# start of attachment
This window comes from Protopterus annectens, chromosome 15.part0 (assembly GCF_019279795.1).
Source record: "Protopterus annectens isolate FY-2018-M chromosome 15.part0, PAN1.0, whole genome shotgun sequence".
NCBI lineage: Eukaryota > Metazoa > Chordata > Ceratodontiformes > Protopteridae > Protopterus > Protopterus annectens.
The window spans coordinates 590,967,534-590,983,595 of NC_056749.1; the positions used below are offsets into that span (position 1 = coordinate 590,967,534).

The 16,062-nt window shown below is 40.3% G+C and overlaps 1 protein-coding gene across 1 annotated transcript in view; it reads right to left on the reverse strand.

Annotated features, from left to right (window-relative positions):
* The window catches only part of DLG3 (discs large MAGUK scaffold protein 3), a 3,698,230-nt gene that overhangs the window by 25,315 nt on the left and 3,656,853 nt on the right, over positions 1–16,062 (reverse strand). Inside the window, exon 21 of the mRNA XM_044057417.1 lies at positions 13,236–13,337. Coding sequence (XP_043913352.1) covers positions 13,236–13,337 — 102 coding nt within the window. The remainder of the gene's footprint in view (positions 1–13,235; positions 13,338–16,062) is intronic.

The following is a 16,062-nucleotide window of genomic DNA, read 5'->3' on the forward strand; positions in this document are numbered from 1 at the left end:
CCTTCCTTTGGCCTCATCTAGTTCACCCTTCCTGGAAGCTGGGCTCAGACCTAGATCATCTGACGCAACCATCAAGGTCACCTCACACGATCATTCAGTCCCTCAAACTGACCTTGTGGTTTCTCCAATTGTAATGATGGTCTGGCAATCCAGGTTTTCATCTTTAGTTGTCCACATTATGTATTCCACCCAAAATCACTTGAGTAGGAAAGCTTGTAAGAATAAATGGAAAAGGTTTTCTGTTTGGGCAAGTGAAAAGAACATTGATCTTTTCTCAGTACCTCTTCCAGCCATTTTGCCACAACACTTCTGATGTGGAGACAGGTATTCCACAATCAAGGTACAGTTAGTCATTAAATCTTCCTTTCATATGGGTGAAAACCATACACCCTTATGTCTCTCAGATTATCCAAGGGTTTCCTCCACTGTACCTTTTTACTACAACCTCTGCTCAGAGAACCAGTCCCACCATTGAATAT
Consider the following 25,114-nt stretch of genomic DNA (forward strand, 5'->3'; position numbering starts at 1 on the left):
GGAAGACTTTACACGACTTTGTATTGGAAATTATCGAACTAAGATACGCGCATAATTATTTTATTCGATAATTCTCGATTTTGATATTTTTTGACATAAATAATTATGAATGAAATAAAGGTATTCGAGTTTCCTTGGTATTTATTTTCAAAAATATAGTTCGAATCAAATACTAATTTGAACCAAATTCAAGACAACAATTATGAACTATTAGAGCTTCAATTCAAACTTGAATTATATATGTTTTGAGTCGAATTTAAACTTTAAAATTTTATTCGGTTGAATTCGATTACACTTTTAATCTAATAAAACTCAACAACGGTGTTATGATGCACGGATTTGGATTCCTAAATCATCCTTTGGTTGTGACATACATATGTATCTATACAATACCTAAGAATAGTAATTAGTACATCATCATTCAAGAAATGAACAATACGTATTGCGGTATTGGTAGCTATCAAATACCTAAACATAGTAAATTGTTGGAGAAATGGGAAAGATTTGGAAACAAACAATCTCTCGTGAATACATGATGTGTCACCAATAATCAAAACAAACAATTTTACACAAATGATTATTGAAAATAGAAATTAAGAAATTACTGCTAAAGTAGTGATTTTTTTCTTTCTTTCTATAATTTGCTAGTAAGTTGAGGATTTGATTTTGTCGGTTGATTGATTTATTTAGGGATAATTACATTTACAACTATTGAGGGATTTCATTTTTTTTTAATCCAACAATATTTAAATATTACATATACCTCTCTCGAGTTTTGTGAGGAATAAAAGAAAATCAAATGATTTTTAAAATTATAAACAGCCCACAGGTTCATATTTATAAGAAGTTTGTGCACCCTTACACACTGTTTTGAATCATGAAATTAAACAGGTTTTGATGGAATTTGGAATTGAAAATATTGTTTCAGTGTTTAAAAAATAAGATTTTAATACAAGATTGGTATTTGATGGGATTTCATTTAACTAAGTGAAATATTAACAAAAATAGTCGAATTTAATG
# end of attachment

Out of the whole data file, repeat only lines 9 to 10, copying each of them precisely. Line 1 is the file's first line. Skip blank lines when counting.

CCTTCCTTTGGCCTCATCTAGTTCACCCTTCCTGGAAGCTGGGCTCAGACCTAGATCATCTGACGCAACCATCAAGGTCACCTCACACGATCATTCAGTCCCTCAAACTGACCTTGTGGTTTCTCCAATTGTAATGATGGTCTGGCAATCCAGGTTTTCATCTTTAGTTGTCCACATTATGTATTCCACCCAAAATCACTTGAGTAGGAAAGCTTGTAAGAATAAATGGAAAAGGTTTTCTGTTTGGGCAAGTGAAAAGAACATTGATCTTTTCTCAGTACCTCTTCCAGCCATTTTGCCACAACACTTCTGATGTGGAGACAGGTATTCCACAATCAAGGTACAGTTAGTCATTAAATCTTCCTTTCATATGGGTGAAAACCATACACCCTTATGTCTCTCAGATTATCCAAGGGTTTCCTCCACTGTACCTTTTTACTACAACCTCTGCTCAGAGAACCAGTCCCACCATTGAATAT
Consider the following 25,114-nt stretch of genomic DNA (forward strand, 5'->3'; position numbering starts at 1 on the left):